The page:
REVIEW: ‘Snow White and the Seven Dwarfs’ – Amy White Theatre

Upon sitting down in the Amy White Theatre before the final performance of Snow White, the atmosphere was already buzzing. A simple projection of the title was displayed upon closed curtains – but the magic lay in the people who welcomed the audience, displayed programmes and cheerfully explained safety regulations and announcements. There was even a pre-show practise for the infamous panto boos and cheers. The magic didn’t stop when the show ended, either; the cast appeared in the auditorium to meet gleeful watchers and take selfies. [Which we took full advantage of!]


The show began with Fairy Goodheart and Professor Wonderwings (the pair played by Tammy Hazell-Ravel and Carol Ball respectively) introducing the story. The duo had excellent chemistry and naturally polarised characteristics, with humorous use of posture and gait. They returned throughout the piece, acting as narrators and guides for the action on stage.

The audience were then introduced to Dame Dolly Dumpling and her son, Danny. Dolly, played by Ian Townsend, was cheeky and comically aggressive at times, which was hilarious to watch. Her son Danny, played by Kyle Quinn, had so much energy on stage – clearly a very passionate performer! With that said, the pair were prominent throughout the show and carried a lot of the performance’s humour with ease.

Meeting Snow White eliminated any qualms we could have had about the professionalism of this company. Emily Smith, who played the titular character, is a star. Her sweet singing voice and warm performance easily drew us into the performance. Having had the pleasure of seeing last year’s panto, Peter Pan, Emily’s vocal development is clear. She is going from strength to strength and this could not have been more evident than in her outstanding performance of “I Need a Hero”, which blew us away.

At the same time as we met Snow White, the audience were treated to the main ensemble’s energetic and immaculate performances. Sometimes in pantomimes, the chorus parts can feel like sticky parts that you, as a watcher, just have to “get through”. Amy White Theatre’s panto was not like this. All parts (especially the children’s ensemble) gave the singing, dancing, and acting their all and it was lovely to see how much the whole cast were enjoying themselves. The dancing was simple, yet synchronised from all cast members, making it a joy to behold.

There were some smaller ensembles within the cast who worked incredibly well with each other. The first to be introduced to us was the gang of murderesses: Bogwort, Frogwort and Stinkwort, played by Mel Smith, Becky Jones and Vicky Hartley respectively. These three had outstanding group dynamics and utilised positioning and levels to great effect alongside their endearing performances. The other noteworthy ensemble was the gang of seven dwarfs played as follows (here we go): Sniffly by Kat Flynn, Cheerful by Megan Sowter, Disney by Katie Kirby, Dozy by Abbie Lemon, Snoozy by Mary Harding, TD by Bet Hartley and Grouchy by Tressa Lambert. The seven were incredibly well characterised, and all worked on stage together. They breathed a lot of life into the show as a whole. In particular, the song ‘Consider Yourself’ (originally from Oliver!) was a showstopper and the dwarfs really came into their own during it.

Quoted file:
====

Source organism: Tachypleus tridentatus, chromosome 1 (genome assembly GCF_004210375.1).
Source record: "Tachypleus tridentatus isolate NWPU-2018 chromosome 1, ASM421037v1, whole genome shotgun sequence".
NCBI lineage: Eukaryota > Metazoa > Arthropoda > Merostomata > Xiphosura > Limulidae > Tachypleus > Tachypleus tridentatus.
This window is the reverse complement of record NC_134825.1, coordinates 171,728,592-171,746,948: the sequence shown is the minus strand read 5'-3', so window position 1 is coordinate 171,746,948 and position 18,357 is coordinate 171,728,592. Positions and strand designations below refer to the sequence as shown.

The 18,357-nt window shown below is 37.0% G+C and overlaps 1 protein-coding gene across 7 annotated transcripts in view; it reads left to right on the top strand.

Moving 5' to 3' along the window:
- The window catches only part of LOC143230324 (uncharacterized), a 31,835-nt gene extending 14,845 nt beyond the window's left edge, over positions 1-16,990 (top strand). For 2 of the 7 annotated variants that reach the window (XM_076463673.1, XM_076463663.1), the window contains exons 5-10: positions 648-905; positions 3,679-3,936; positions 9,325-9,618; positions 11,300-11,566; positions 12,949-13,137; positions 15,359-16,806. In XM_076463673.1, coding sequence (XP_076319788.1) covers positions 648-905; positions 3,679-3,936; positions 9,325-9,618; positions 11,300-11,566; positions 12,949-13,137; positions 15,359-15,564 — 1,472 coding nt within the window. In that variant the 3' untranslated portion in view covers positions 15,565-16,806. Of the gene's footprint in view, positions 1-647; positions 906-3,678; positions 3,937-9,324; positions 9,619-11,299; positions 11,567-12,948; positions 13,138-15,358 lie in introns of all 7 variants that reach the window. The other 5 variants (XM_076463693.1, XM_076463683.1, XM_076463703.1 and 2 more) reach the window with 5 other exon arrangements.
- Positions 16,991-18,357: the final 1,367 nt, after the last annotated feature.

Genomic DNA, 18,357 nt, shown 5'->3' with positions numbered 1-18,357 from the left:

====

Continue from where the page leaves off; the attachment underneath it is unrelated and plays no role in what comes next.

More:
There are just three more performances that must be talked about. First, Ross Smallcome, who played Prince Frederick. This was a charming performance and suited the character well. There was a “glitter incident” at the end of the show where Ross ended up with an eyeful of green glitter. This was hilarious and he played it up excellently to be one of the best laughs of the evening. Secondly, Chuck Wilson as Black Wing, the Queen’s evil servant. Chuck provided a very nice take on the character and even received some strong boos from the audience. Finally, Ian Briggs as Queen Grimelza was a showstopper. Ian’s campy yet diabolical performance had us in fits from start to end. The comedic timing, facial expressions, and traditional panto-villain banter was absolutely on point and made him hugely entertaining to watch. With constant asides and witty comments to the audience, Ian is definitely one to watch out for in future pantos with this company!

With individual performances aside, Snow White was particularly outstanding in terms of props, set, lighting and costumes. In the props department, there was a delightful mixture of self-aware minimalism (a furry lump on a leash being used as Fang the dog) and stunning set pieces (huge headdresses made to look like bushes). Well done to Jools Partridge as the stage hand for navigating the organisation of all of that! The static set was used to great effect and was rich in colour and brilliance. Ollie Partridge’s lighting was very professional for the limited space and the lighting crew can be credited for perfectly meeting the cues on stage… no lighting issues here! The most striking technical aspects were the costumes. The costumes embodied each character wonderfully and were of a very high standard. They looked as though they should have broken the bank for their sheer number and the time that must have gone into their crafting. For this, Tressa Lambert deserves a round of applause.

Amy White Theatre is a place to watch in coming years for the sheer quality of amateur production that they have produced recently. The company is exemplary in their energy and dedication to the art of pantomime. Well done all!



By Nathan Stubbings and Abbie Revert.

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